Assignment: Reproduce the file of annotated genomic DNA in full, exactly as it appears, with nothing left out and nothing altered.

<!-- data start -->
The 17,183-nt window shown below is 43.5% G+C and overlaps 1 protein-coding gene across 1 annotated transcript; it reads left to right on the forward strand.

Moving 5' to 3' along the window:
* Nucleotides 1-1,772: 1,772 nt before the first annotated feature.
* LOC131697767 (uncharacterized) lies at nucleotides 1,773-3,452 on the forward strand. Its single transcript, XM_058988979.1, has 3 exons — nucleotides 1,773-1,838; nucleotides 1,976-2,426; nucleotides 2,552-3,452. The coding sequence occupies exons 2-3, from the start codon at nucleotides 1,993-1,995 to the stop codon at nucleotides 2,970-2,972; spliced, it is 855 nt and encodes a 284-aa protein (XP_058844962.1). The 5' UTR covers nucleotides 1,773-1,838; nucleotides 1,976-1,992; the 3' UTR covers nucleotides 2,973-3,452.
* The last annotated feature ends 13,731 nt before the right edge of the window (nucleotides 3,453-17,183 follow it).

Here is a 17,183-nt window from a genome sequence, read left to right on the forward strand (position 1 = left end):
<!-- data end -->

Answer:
The 17,183-nt window shown below is 43.5% G+C and overlaps 1 protein-coding gene across 1 annotated transcript; it reads left to right on the forward strand.

Moving 5' to 3' along the window:
* Nucleotides 1-1,772: 1,772 nt before the first annotated feature.
* LOC131697767 (uncharacterized) lies at nucleotides 1,773-3,452 on the forward strand. Its single transcript, XM_058988979.1, has 3 exons — nucleotides 1,773-1,838; nucleotides 1,976-2,426; nucleotides 2,552-3,452. The coding sequence occupies exons 2-3, from the start codon at nucleotides 1,993-1,995 to the stop codon at nucleotides 2,970-2,972; spliced, it is 855 nt and encodes a 284-aa protein (XP_058844962.1). The 5' UTR covers nucleotides 1,773-1,838; nucleotides 1,976-1,992; the 3' UTR covers nucleotides 2,973-3,452.
* The last annotated feature ends 13,731 nt before the right edge of the window (nucleotides 3,453-17,183 follow it).

Here is a 17,183-nt window from a genome sequence, read left to right on the forward strand (position 1 = left end):